Former Washington State offensive lineman Mike Utley, who suffered a spinal cord injury during an NFL game and was paralyzed, is one of 14 players to be selected for induction for the College Football Hall of Fame.
SCOTTSDALE, Ariz. – Former Washington State offensive lineman Mike Utley, who suffered a spinal-cord injury during an NFL game and was paralyzed, is one of 14 players to be selected for induction for the College Football Hall of Fame.
The latest group, which will be inducted in December, was announced Friday by the National Football Foundation.
Utley was a three-time all-conference selection and an All-American with the Cougars in 1988. He was drafted by the Detroit Lions in 1989.
On Nov. 17, 1991, he fractured three vertebrae during a game against the Los Angeles Rams at the Silverdome in Pontiac, Mich. As he was taken off the field on a stretcher, Utley famously flashed a thumbs-up to the crowd. The injury left him paralyzed from the chest down and he remains in a wheelchair.
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Utley will be the fourth Cougars player to be inducted into the Hall, joining Glen “Turk” Edwards, Mel Hein and Rueben Mayes.
Edwards, Hein and Utley played on the offensive line, while Mayes was a running back.
“This is very overwhelming,” Utley said in a news release. “Washington State University and head coach Jim Walden gave me an opportunity and I told him I would give 100 percent of myself. Playing for the Cougars was a wonderful experience, and hopefully I’ve been able to pay it forward.”
Utley formed the Mike Utley Foundation to financially support function-restoring treatment for spinal-cord injuries and to help educate those who suffer from such injuries about rehabilitative techniques and lifestyles.
WSU coaches Orin “Babe” Hollingbery, Forest “Evy” Evashevski and William “Lone Star” Dietz are also in the Hall.
Other players in the class: Florida State’s Derrick Brooks, Iowa State’s Troy Davis, Purdue’s Rod Woodson, Louisiana State’s Bert Jones, UNLV’s Randall Cunningham, Ohio State’s Tom Cousineau, North Carolina’s William Fuller, Wisconsin’s Tim Krumrie, Harvard’s Pat McInally, Colorado’s Herb Orvis, Georgia’s Scott Woerner, Ashland’s Bill Royce and Nebraska-Omaha’s Marlin Briscoe.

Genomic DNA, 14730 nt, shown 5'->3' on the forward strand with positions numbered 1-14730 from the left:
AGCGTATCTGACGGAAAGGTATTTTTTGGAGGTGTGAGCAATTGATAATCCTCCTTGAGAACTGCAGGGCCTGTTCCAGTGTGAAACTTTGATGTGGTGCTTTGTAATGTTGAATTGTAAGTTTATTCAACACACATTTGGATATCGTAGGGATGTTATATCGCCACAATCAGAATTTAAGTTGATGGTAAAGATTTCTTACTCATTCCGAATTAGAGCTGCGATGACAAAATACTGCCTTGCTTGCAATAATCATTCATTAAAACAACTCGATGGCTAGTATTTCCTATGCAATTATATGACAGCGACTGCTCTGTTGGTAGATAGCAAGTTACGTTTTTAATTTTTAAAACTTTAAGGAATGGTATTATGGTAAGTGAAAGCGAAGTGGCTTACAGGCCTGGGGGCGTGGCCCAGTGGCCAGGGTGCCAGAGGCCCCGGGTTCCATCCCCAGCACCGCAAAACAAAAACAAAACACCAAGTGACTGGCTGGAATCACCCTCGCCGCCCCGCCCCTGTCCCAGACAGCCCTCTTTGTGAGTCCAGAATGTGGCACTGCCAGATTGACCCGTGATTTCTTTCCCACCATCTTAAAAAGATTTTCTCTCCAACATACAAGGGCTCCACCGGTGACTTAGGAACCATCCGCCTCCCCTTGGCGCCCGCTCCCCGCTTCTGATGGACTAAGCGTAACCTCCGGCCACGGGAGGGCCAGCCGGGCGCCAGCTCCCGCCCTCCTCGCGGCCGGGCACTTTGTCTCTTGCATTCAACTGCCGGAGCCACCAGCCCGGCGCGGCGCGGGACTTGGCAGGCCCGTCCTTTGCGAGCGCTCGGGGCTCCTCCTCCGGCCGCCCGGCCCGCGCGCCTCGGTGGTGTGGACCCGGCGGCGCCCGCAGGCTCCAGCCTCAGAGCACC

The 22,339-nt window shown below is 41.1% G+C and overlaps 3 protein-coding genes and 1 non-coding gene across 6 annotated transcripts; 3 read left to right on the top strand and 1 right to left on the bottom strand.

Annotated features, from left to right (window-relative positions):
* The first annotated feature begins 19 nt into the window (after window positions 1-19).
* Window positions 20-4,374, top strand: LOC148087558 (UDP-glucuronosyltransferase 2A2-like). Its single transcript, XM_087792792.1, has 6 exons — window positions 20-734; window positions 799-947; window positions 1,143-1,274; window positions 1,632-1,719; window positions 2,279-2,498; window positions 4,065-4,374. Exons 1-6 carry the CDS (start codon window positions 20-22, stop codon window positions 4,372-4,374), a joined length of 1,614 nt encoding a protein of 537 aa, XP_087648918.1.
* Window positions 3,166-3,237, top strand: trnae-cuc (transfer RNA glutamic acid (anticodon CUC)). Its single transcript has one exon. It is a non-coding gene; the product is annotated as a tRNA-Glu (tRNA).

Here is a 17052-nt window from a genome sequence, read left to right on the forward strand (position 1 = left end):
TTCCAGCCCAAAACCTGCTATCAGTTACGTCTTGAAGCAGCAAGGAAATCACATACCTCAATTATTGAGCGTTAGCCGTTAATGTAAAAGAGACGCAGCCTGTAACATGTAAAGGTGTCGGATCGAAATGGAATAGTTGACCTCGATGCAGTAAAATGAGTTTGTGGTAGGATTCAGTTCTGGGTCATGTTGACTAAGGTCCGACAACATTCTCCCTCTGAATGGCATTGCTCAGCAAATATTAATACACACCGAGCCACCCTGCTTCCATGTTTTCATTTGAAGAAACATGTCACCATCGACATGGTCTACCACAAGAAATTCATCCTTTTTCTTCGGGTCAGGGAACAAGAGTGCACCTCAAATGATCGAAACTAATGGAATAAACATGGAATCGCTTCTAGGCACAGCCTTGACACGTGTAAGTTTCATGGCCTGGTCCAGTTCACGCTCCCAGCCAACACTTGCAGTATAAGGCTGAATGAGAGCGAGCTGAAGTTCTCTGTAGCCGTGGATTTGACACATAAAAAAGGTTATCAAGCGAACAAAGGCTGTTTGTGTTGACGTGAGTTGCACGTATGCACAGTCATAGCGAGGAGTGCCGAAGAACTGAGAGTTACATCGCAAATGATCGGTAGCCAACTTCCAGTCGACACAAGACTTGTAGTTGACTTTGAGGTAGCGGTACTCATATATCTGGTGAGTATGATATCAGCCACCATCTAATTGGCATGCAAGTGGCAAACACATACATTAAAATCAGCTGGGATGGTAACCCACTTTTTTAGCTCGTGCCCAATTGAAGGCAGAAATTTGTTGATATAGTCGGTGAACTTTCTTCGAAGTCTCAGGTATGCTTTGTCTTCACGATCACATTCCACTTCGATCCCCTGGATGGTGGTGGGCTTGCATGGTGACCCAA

The two new Hall of Fame coaches are Bill Bowes of New Hampshire and Frank Girardi of Lycoming in Pennsylvania.
• USC described former coach Steve Sarkisian’s lawsuit against the school as “full of half truths” and “outright falsehoods” in a filing in Los Angeles Superior Court.
The 14-page motion to send the case to arbitration pushed back against several claims in the lawsuit Sarkisian — previously coach of the Washington Huskies — filed last month that alleged breach of contract and discrimination on the basis of disability.
In the suit, Sarkisian accused USC athletic director Pat Haden of abruptly firing him in October instead of allowing him to seek treatment for alcoholism.
“It is absolutely false that Sarkisian ever admitted to having a drinking problem, to being an alcoholic or needing to seek treatment,” the USC filing said. “The truth is he denied ever having a drinking problem, but blamed his inability to perform the essential functions of his job on marital stress, lack of sleep and anxiety for which he was taking medication.”
The filing said that Sarkisian’s five-year contract with USC included a clause allowing the school to fire him for several reasons, including “using alcohol or any substance which adversely affects Sarkisian’s ability to effectively perform his duties as head coach.”
USC contends it fired Sarkisian, 41, with cause. He is seeking the $12.6 million remaining on his deal plus unspecified damages.
Sarkisian’s Dallas-based attorney, Alan Loewinsohn, denounced the USC response.
• A group representing minority coaches is calling on the NCAA to adopt a rule that would require its member schools to interview a candidate of color for all head-coaching and leadership vacancies.
The National Association for Coaching Equity and Development is joining longtime equality crusader Richard Lapchick in lobbying for an “Eddie Robinson Rule,” which would be college athletics’ version of the NFL’s Rooney Rule requiring interviews of minority candidates for coach and some other high-profile positions.